The number of students now in residence is seventeen.
The establishment consists of three female servants; the students taking it in turns to assist in various household duties connected with the institution.
The building appeared to be insufficiently warmed, and in one place it is not free from damp. A stove in the passage on the ground-floor would be an improvement, as the hot air from it would not only ascend by the staircase to the rooms in the upper part of the building, but also by means of the gratings or ventilators in the passage along the upper storey. Everything was clean and neat; and the dietary wholesome, and on a liberal scale.
The object of the institution is to train schoolmasters for the counties of Durham and Northumberland. It is governed by a committee which consists of the Bishop of Durham, the Dean and Chapter, the Archdeacons of Durham, Northumberland,
and Lindisfarne, and two deputies, one of whom at least shall be a layman, appointed by the subscribers in each of the following deaneries, viz., Stockton, Darlington, Easington, Chester, Newcastle-upon-Tyne, Morpeth, Corbridge (including Hexhamshire); and in the Archdeaconry of Lindisfarne. The management of the training school is vested in a sub-committee of not less than five, nor more than eleven named by the committee. Present Sub-Committee of Management.
The Dean of Durham; the Archdeacon of Durham; Rev. Professor Jenkyns ; W. L. Wharton, Esq.; Anthony Wilkinson, Esq.; Rev. James Raine; J.F. Elliot, Esq.; Secretary-Rev. J. D. Eade.
Officers of the Institution.
Chairman of Sub-Committee of Management-The Dean of Durham; Principal-Rev. J. Cundill, M. A.; Vice-Principal-Rev. T. P. Sproule; Treasurer-J. F. Elliot, Esq.; Secretary-R. J. D. Eade; Mathematical Master-Mr. Finley; Master of Model School-Mr. George Goundry; Singing-master-Mr. Freemantle.
Candidates being of the age of sixteen years and upwards, and members and communicants of the Church of England, are admitted at Michaelmas, Whitsuntide, and Christmas, on the production of certificates of character, signed by the clergyman of their respective parishes, of baptism, and of health, after passing the admission examination. This examination embraces reading, writing, spelling, grammar, scripture history, general religious knowledge, the catechism, and arithmetic as far as simple proportion.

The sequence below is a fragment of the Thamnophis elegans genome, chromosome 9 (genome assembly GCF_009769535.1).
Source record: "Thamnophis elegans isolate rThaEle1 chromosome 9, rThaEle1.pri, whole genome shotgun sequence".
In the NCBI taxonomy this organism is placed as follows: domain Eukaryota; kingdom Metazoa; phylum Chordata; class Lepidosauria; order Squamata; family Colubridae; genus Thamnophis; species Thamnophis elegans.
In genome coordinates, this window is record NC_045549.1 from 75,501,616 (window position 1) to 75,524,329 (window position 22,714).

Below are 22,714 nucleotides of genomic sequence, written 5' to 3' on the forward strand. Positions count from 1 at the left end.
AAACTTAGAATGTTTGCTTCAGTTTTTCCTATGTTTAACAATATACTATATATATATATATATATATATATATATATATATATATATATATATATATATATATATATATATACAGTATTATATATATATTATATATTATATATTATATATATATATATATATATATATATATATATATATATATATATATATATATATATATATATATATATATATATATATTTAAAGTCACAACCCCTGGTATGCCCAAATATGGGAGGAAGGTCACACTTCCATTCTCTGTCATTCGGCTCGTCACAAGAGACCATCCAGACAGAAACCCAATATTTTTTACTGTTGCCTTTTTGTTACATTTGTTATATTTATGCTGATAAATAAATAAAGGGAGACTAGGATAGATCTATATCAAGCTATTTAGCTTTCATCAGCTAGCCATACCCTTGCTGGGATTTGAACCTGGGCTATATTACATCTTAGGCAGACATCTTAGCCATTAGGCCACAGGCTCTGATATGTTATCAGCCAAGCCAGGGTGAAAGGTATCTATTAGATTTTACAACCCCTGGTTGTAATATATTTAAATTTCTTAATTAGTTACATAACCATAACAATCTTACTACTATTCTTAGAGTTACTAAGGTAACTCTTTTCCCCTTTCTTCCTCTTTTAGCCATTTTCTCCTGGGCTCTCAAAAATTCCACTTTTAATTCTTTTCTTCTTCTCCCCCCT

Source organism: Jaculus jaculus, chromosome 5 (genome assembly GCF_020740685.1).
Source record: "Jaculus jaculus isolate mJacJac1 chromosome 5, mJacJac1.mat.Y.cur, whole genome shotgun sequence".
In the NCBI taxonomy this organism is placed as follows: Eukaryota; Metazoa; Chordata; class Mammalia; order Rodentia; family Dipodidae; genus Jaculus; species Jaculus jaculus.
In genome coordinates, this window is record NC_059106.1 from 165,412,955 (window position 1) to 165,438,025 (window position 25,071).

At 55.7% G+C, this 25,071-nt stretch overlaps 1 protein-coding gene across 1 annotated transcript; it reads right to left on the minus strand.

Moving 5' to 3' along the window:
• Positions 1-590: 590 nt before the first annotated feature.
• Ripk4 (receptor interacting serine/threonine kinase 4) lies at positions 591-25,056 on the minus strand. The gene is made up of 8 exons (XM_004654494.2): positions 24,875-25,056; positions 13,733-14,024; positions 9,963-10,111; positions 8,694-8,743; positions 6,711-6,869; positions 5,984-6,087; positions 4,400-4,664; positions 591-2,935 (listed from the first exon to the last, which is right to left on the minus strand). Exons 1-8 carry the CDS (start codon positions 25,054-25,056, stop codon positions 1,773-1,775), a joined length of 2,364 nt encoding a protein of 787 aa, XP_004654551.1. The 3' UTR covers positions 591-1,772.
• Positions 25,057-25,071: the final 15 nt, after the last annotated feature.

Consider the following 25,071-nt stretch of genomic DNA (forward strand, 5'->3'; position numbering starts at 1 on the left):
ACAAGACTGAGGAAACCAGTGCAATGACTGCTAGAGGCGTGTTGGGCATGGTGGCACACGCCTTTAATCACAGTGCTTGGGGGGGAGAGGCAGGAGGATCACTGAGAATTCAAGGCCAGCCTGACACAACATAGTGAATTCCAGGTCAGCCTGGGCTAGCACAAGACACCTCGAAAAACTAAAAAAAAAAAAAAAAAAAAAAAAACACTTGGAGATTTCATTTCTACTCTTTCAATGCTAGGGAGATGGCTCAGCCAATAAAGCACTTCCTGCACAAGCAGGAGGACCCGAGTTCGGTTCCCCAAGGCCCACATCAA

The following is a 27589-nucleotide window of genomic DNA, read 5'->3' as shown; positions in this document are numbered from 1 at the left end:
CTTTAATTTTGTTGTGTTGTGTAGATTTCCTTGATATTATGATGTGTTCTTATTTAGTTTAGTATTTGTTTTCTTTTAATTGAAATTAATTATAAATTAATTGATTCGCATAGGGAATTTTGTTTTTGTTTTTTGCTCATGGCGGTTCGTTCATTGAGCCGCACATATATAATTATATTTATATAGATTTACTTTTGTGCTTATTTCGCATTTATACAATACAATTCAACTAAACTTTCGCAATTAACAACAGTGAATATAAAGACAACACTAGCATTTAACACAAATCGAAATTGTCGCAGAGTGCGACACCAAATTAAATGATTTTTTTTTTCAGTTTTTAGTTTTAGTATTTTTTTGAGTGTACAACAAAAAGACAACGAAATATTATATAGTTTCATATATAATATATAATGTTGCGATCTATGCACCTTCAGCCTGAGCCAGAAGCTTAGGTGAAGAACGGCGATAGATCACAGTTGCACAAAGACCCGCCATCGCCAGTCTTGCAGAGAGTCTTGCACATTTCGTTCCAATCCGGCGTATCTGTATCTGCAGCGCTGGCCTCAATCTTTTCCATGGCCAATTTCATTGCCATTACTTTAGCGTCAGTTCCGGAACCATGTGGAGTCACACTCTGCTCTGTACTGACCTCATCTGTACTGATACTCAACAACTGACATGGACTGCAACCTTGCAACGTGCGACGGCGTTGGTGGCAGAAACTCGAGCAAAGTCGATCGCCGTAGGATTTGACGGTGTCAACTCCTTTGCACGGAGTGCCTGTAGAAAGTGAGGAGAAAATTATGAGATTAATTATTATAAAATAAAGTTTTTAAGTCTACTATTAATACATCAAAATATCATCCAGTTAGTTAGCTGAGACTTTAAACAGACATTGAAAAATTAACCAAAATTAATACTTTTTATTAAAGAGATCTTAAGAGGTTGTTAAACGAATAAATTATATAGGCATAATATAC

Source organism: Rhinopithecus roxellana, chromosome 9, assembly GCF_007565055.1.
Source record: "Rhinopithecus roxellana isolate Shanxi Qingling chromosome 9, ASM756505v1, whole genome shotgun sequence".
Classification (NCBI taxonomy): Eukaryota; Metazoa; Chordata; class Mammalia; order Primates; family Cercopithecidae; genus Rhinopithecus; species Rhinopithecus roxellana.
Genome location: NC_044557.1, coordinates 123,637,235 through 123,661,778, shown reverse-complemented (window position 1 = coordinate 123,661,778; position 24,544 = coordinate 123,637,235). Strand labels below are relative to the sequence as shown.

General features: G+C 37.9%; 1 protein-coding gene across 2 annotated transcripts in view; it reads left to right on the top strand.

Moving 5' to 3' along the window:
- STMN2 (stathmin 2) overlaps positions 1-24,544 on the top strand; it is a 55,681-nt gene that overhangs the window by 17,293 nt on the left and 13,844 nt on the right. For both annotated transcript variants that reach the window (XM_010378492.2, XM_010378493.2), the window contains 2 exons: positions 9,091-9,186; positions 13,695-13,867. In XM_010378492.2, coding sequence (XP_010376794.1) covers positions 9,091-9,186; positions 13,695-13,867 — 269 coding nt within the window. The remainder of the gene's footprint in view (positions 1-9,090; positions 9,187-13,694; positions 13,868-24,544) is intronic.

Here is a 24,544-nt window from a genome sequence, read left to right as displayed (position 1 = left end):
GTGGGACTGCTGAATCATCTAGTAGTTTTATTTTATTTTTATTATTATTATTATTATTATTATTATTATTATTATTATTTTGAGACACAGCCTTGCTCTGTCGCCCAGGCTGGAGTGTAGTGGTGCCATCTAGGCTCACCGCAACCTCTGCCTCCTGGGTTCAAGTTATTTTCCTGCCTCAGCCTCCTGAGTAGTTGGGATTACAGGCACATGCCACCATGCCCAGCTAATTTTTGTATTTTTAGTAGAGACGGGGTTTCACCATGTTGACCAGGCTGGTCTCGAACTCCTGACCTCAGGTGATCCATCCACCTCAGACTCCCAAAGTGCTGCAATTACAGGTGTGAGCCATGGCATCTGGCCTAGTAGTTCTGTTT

The payment required from the pupils is at the rate of 141. per annum, payable in advance at the commencement of each term. This includes board, lodging, the use of books, stationery, and washing. Certain repayments are made to those who, having resided a year with good conduct, pass the annual examination with credit.
Instruction is given in the following subjects:
I. Divinity, including Scripture History, Evidences, Exposition of Scripture, the Church Catechism, Liturgy, the Thirty-nine Articles, Ecclesiastical History, Ancient and Modern History.
II. Geography, and use of the Globes.
III. Grammar, and English Composition.
IV. Mathematics, including Arithmetic and Book-keep ing, Mensuration, Algebra, Euclid, Trigonometry, Mechanics, and Popular Astronomy.
V. Vocal Music.
VI. Agricultural Chemistry.
The pupils also attend the model school at stated times during the week. On Sundays they attend in rotation the
services at the Cathedral. Those not at the Cathedral are engaged at the Sunday-school connected with the model school, and accompany the children to church.